Researchers at Royal Holloway, University of London have found that several million Internet hosts are still vulnerable to the FREAK flaw in the Secure Sockets Layer/Transport Security Layer (SSL/TLS) encryption protocol disclosed earlier this month. As many as a quarter of the hosts on the Internet, about 23 million, were thought to be vulnerable to FREAK when its existence became public on March 3. The Royal Holloway researchers say that when they scanned the entire IPv4 address space last Friday (March 13), about 2.2 million hosts were still accepting the 512-bit encryption keys that are the crux of the FREAK flaw.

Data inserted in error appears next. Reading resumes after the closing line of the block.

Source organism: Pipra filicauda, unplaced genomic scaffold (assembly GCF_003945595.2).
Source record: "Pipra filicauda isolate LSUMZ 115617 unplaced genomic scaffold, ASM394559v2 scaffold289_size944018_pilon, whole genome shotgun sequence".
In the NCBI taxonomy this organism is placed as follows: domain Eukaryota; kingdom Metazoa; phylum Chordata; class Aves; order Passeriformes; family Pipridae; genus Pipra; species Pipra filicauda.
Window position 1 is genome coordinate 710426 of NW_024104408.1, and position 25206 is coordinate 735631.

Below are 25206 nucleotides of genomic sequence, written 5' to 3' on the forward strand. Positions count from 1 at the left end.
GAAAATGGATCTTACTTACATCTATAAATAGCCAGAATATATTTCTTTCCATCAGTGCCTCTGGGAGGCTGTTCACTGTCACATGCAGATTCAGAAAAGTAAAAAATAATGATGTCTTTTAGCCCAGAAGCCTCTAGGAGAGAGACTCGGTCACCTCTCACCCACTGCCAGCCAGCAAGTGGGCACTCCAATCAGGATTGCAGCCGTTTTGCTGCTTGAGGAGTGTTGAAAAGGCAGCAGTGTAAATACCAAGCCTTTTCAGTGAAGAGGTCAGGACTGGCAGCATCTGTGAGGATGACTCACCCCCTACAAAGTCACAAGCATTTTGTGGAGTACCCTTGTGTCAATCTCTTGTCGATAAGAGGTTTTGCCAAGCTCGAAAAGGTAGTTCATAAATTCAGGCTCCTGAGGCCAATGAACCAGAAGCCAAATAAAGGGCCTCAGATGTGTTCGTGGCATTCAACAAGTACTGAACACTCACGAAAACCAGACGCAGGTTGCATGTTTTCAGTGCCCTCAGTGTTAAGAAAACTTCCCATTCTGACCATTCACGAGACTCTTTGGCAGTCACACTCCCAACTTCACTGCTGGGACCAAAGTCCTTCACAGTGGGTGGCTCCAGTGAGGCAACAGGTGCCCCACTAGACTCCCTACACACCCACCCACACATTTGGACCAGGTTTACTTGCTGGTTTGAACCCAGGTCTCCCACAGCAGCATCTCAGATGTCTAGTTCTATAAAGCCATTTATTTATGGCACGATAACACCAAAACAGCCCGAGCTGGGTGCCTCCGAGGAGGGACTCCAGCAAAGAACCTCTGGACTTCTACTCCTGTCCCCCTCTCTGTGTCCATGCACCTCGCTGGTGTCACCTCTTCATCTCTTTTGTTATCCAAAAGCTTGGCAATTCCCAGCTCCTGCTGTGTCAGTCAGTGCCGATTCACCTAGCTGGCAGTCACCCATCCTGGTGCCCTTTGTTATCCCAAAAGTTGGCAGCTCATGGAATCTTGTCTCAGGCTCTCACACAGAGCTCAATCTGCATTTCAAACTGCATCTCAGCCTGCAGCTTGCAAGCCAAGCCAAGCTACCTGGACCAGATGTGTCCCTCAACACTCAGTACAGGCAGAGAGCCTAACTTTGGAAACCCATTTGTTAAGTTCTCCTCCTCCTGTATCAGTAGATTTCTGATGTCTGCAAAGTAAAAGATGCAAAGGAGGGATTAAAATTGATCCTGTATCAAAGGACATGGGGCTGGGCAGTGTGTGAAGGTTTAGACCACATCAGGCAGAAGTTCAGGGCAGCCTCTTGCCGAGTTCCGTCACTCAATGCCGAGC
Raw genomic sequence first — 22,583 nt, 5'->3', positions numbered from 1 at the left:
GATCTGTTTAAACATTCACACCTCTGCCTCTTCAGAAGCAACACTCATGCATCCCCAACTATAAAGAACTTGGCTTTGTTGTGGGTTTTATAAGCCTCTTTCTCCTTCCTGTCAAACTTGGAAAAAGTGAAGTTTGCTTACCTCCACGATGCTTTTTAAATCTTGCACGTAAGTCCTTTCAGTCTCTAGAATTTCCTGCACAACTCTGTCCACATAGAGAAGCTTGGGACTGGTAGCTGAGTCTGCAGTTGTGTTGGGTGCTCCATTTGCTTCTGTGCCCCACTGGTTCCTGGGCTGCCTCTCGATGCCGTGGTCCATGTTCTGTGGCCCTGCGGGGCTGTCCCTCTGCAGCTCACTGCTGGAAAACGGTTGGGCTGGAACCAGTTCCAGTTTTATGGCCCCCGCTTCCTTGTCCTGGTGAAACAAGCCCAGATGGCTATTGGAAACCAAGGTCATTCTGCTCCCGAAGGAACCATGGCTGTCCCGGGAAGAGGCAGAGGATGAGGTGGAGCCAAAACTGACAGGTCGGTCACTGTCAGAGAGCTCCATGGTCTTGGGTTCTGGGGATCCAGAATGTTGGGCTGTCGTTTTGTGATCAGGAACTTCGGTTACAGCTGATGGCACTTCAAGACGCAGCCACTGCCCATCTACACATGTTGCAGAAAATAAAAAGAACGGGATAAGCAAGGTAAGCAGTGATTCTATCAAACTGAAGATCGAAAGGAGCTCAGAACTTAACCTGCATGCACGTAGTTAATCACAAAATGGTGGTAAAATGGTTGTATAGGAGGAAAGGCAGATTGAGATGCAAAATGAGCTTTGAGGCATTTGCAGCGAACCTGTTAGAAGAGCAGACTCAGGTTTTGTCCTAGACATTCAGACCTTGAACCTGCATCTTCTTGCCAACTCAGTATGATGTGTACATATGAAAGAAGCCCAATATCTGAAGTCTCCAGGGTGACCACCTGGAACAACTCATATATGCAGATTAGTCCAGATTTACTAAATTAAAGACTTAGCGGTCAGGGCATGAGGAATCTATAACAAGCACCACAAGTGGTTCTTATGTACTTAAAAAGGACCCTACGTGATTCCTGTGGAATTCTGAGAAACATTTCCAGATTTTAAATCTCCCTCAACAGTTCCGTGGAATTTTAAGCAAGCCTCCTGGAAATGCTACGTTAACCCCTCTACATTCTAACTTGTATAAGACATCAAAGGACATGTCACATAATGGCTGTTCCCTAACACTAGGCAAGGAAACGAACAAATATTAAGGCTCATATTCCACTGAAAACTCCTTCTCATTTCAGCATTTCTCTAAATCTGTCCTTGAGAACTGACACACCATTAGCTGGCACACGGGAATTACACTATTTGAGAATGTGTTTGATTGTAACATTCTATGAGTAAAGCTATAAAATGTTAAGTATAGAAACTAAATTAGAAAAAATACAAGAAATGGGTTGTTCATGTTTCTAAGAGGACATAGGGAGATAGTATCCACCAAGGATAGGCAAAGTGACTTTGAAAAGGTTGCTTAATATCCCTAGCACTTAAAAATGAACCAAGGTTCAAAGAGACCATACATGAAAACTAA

The 512-bit keys are vulnerable because it is relatively easy to factor them using the kind of computing power that is readily available today. The researchers also found that many of the hosts, possibly servers or other Internet-connected devices, accepted duplicate 512-bit public keys used by multiple hosts. In one case, nearly 28,000 routers running an SSL virtual private network module were using the same 512-bit public RSA key.
In total, 664,336 of the vulnerable hosts identified by the Royal Holloway researchers were using duplicate keys. The researchers say they are attempting to contact the owners of the at-risk hosts.
From IDG News Service
View Full Article
Abstracts Copyright © 2015 Information Inc., Bethesda, Maryland, USA
No entries found